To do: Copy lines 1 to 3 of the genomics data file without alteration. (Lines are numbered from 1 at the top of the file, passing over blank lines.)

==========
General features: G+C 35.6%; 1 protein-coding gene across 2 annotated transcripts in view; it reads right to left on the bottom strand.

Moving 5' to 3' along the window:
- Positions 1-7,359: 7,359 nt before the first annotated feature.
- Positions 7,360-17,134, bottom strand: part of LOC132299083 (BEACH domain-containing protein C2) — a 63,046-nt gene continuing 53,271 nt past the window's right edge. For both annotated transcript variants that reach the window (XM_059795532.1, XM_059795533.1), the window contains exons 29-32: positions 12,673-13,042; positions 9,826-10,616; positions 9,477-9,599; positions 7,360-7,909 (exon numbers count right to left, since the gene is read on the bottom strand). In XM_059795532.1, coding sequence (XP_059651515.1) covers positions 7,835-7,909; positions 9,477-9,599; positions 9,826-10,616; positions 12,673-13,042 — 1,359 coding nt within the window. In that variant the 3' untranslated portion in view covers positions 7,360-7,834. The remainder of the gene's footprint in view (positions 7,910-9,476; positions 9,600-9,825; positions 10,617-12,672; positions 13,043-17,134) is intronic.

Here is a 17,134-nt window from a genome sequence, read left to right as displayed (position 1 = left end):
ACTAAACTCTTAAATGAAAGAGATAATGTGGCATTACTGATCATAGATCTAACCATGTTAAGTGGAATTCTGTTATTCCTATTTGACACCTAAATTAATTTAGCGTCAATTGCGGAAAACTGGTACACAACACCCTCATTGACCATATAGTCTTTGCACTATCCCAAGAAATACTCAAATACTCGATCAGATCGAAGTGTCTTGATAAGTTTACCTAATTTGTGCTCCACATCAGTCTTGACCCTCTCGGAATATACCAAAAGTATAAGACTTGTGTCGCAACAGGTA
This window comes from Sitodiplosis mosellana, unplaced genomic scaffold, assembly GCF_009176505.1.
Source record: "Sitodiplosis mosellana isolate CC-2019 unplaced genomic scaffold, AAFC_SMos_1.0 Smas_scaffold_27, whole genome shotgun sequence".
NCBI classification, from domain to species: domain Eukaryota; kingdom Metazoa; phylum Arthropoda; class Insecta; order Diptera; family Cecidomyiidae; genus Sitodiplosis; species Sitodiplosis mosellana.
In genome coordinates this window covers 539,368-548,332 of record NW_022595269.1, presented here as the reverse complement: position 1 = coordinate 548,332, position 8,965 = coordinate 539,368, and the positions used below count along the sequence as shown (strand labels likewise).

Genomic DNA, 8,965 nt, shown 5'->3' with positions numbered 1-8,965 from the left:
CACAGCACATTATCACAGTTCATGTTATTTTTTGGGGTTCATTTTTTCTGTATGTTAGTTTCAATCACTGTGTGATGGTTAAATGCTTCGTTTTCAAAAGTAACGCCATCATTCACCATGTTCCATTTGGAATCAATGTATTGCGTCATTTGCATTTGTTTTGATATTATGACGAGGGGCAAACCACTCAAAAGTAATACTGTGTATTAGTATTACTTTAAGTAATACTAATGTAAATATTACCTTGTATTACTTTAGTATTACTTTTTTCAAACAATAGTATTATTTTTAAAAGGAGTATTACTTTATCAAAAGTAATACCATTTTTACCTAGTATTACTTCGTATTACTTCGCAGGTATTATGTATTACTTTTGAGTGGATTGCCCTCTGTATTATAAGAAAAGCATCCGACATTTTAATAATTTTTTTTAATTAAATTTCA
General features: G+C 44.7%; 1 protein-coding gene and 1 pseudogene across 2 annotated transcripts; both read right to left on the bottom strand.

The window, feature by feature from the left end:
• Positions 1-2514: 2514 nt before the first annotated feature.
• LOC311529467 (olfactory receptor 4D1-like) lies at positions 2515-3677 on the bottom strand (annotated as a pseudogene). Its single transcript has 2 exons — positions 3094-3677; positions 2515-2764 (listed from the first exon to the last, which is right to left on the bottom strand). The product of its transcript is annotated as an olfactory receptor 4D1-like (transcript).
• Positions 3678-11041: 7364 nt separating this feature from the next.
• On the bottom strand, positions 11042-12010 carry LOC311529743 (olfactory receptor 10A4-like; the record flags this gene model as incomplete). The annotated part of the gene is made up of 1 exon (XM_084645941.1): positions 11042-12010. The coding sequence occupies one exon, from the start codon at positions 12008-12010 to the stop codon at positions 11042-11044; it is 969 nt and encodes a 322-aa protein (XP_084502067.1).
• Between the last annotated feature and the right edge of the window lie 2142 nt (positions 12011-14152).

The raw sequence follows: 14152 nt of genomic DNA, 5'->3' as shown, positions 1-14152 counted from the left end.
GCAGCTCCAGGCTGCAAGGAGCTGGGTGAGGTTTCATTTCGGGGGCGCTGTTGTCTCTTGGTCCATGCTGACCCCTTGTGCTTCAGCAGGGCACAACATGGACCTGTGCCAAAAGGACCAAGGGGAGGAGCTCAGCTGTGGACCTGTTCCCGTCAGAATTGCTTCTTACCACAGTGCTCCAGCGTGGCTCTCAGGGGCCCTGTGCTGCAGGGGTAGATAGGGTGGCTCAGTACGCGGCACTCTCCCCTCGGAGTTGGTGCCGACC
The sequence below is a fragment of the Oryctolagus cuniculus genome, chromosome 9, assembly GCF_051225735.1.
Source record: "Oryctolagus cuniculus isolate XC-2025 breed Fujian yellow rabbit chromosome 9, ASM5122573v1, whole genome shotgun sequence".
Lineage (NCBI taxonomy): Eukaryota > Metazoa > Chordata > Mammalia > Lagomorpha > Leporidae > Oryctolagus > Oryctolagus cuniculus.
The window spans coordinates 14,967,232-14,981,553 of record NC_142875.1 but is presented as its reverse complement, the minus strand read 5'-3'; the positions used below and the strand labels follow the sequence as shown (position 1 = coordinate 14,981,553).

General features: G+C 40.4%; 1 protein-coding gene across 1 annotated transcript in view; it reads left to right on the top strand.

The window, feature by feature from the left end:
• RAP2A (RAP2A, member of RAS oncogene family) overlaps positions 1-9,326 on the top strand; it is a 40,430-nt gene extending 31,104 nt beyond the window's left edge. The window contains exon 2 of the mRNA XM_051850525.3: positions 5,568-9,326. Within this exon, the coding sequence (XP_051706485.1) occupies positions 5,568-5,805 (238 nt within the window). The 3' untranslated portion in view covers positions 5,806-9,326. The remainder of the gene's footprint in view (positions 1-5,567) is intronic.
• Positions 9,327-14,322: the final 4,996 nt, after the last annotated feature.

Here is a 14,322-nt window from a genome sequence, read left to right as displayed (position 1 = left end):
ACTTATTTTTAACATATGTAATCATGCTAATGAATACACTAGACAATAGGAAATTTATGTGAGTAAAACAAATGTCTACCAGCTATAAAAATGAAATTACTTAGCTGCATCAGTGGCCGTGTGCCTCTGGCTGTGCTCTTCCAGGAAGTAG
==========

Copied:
General features: G+C 35.6%; 1 protein-coding gene across 2 annotated transcripts in view; it reads right to left on the bottom strand.

Moving 5' to 3' along the window:
- Positions 1-7,359: 7,359 nt before the first annotated feature.